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Sooners bounce back

OKLAHOMA CITY – “We’re better than this,” Oklahoma softball coach Patty Gasso said in an on-field television interview during the fourth inning of Game Two in the WCWS championship series on Wednesday night.

Two innings later, the stumbling Sooners proved her right.

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Jocelyn Alo’s two-run home run to right-center in the top of the sixth gave top-seeded OU (55-4) its first lead in two games against 10th-seeded Florida State (49-12-1). The Sooners would add three insurance runs to post a 6-2 victory and force a winner-take-all championship contest today at 2 p.m. at USA Softball Hall of Fame Stadium.

OU will be seeking its fifth national title since 2000.

“The momentum is definitely on our side,” Gasso said afterward. “This team felt really good, very excited about how they won. Even though it was late in the game, it’s a victory that puts us in a championship game to win it all, and that’s a big deal for this group. They fought very hard throughout the season to get here. So should be an exciting day tomorrow.”

Through five innings, it appeared the Sooners’ record-shattering season would end with a thud despite eclipsing all-time Division I records in team batting average, slugging percentage, runs scored and home runs.

All that changed with one swing of the bat from Alo, who added to her school single-season record by clubbing her 33rd homer. “I knew I was feeling good out there the whole game,” Alo said. “So it was just a matter of staying calm and trying to hit a pitch hard. And I saw it. And I smacked it.”

Rather than going into her usual home-run trot, Alo basically sprinted around the bases. “I think the last time I circled the bases that quickly was probably my freshman year, my first-ever home run,” Alo said with a smile.

That same dinger pushed OU past Hawaii’s previous single-season record of 158 set in 2010 while also giving the Sooners the single-season record for total runs.

With so much attention focused on OU’s struggles at the plate, lost in the mix was another steady performance Sooners senior lefthander Giselle Juarez (22-1), who has excelled in all four of her WCWS outings. Juarez scattered four hits, struck out six and walked three in going the distance. Her lone hiccup was allowing a 2-run homer in the bottom of the second.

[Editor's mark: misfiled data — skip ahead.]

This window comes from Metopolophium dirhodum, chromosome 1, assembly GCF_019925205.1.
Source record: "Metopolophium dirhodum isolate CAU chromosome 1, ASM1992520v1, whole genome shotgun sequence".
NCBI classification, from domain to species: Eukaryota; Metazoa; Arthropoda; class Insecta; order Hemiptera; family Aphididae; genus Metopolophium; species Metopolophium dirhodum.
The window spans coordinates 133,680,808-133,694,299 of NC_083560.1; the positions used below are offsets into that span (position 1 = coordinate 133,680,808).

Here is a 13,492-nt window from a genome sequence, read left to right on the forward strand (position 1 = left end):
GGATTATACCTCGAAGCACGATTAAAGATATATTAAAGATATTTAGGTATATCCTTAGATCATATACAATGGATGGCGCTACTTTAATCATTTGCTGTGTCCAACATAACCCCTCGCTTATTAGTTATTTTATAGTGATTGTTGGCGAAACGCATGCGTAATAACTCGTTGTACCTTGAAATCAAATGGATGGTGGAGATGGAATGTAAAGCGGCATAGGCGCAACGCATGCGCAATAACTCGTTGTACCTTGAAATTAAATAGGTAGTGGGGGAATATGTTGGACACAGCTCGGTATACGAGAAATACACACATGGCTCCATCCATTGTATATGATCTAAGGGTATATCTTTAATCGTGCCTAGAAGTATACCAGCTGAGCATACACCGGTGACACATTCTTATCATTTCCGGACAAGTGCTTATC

“I was just super pumped,” Juarez said of getting the necessary run support. “My hitters gave us a chance to win that game. I just had to do my job, and that’s what I did. I’m excited because now we’re right there (for the championship). … I did settle in (after allowing the home run). I think my hitters came up to me and they were like, ‘We’ve got you. We have your back.’ I think for me it was all about keeping them in that game. They had my back. They’re always going to have my back.”

After hiding in the shadows toward the end of the season, Juarez has thrust herself back into the role of undeniably being the staff ace.

“You’re seeing a very free Giselle Juarez, which is what we did see in 2019,” Gasso said. “But it’s a different G. It’s very determined, very determined, unfazed right now. It’s really exciting to see that.”

OU has struggled early in games the entire WCWS, scoring just 10 total runs in the first three innings, then adding 34 runs in the last four innings.

After 12 innings of Sooners hitters persistently hitting balls directly at FSU defenders, OU hits suddenly started finding holes in the final two innings.

The Sooners finished with 11 hits. They had eight hits in the final two innings and could have widened the score had they not stranded five runners on base. Every starter in the OU lineup is now hitting at least .300.

Alo went 3 for 3 and scored two runs. First baseman Kinzie Hansen and leftfielder Mackenzie Donihoo each went 2 for 4. Third baseman Jana Johns put OU on the scoreboard with a towering solo shot down the left-field line in the third inning.

“It was just a matter of just passing the torch,” Alo said. “One hitter goes, another hitter goes, another hitter goes. So just kind of keeping that ball rolling.”

Gasso said, “It was definitely Jocelyn Alo that kind of created this energy and everybody just started to step up behind her. We felt momentum come. We were just dead silent there for a while. After Jana Johns hit her solo home run it was ground ball after ground ball. Everybody was a little frustrated. We kept trying to rally and talk about things and make adjustments. Things just weren’t working very well and that’s a credit to Florida State’s pitching staff.”

Defense also played a key role. After committing a season-high three errors in Game One, the Sooners were error-free Wednesday.


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